Picture, Sound and Subtitles:

The movie was actually shot on 35mm film in 2.35 anamorphic, which these days is a relief, but was clearly posted via electronic means as it's likely no film prints were ever made for theaters. Most scenes are quite darkly lit, and a green tint is applied to most of the scenes taking place in political offices. There's a layer of film grain which you can be assured is real, not a digitally-added effect. There's a problem with the Blu-Ray disc encoding however- an odd moving pattern roughly in an "X" shape which is apparent from the black-screen moments at the beginning and lasting clearly through to the end. I have seen this on a few digital streaming movies (Divergent being one memorable example, which I just checked and that flaw is still present on every streaming provider), the effect is almost like a moth's wings flapping in front of the projector's lens. When watching this disc I double-checked all of my settings to make sure the problem was not on my end, it's clearly on the disc itself and the first time I have seen this outside of digital streaming. Someone in quality control should have noticed this, and the picture score here loses several points as a result. A standard DVD is also included, which is of course limited to that format's resolution but I did not see this effect there.

This is mainly a dialogue picture with voices staying centered with music score in the left and right channels, but there are a handful of creative uses of the surround channels. Both discs include hearing-impaired subtitles along with Spanish, and the DVD also includes old-style closed captions.

Extras:

Both discs include the same extras, starting with three deleted scenes. One showing Dick and Lynne's high school days is presented as a separate short film in black and white, and another is a humorous musical number that took up a bit of time but would have worked well. There's even a short featurette on this musical number, and a 35-minute general making-of piece that explains what the writers and director were going for here (again, they clearly don't like Cheney but felt that having the movie convey a positive attitude about everything would make it all the more humorous) and also shows Christian Bale's elaborate make-up process. A short still gallery and the movie's trailer round out the extras.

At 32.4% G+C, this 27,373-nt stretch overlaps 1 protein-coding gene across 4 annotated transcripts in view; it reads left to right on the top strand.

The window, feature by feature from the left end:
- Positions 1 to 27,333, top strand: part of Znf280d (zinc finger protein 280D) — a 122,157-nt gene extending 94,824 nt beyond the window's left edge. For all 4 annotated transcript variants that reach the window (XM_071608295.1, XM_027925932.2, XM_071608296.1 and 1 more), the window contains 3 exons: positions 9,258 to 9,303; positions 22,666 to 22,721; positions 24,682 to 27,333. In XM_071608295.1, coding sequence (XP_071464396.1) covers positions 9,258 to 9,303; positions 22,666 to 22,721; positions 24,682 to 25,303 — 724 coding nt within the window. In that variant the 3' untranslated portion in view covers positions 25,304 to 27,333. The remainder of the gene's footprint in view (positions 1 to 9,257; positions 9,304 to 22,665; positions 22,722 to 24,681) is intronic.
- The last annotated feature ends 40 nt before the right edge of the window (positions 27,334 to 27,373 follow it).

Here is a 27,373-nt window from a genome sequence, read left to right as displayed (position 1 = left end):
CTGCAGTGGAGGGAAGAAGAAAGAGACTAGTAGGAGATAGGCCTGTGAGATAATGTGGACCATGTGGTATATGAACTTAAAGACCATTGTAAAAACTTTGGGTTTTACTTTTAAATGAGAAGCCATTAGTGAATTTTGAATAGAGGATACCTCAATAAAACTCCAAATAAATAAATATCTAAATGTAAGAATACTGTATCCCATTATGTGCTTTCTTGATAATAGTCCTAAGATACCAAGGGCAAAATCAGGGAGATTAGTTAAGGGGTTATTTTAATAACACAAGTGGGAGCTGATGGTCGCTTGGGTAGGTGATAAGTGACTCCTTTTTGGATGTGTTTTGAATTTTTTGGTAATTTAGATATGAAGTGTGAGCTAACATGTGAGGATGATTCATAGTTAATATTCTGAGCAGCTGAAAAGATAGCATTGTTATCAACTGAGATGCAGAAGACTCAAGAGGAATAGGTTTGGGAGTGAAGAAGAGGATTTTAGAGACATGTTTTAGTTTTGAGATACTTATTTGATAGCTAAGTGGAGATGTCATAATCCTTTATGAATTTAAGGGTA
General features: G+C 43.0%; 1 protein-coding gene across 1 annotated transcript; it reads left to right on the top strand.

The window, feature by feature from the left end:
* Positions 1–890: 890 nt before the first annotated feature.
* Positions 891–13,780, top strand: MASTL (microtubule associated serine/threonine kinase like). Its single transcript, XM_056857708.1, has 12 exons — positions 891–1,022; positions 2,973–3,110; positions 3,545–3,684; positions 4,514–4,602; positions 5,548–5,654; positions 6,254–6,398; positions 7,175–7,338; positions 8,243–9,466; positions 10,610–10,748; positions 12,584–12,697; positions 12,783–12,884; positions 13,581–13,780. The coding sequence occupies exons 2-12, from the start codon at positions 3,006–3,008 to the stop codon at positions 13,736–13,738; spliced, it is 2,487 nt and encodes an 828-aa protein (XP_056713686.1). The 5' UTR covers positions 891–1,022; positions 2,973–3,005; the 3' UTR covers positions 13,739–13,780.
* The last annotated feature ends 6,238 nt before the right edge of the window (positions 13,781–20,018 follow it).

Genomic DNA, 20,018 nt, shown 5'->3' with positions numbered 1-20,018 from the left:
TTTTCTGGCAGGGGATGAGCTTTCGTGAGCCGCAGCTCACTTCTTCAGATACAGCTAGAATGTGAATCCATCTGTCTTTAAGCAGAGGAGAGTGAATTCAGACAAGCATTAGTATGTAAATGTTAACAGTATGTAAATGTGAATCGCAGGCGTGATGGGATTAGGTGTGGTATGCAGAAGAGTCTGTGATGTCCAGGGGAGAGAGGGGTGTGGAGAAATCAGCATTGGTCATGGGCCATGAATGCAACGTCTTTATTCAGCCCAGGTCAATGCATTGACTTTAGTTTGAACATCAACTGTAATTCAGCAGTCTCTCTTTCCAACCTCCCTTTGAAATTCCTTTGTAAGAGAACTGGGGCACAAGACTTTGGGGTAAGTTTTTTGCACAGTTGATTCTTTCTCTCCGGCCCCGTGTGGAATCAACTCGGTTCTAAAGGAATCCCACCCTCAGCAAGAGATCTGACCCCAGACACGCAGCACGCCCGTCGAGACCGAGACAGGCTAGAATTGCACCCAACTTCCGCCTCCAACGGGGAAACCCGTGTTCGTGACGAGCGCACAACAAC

Final Thoughts:

One's opinion of the real story will likely affect their perception of this movie, and its ending even acknowledges this. Not being an expert on the matter myself, it seems that there were things about Cheney that the filmmakers wanted to "expose" here, but really didn't go very far doing so. (One is that it's said Cheney got the United States into the war with Iraq based on non-existent weapons of mass destruction- that's touched on here but without much impact at all- it just seems like a brief joke with a punch line.) So those who do like Cheney will likely see this as an 'attack' against him, while those who don't like him will think it doesn't go far enough. Still, Vice is a decent effort with plenty for those who see the humor in most situations, and Christian Bale certainly pulls off a memorable performance.

Jesse Skeen is a life-long obsessive media collector (with an unhealthy preoccupation with obsolete and failed formats) and former theater film projectionist. He enjoys watching movies and strives for presenting them perfectly, but lacks the talent to make his own.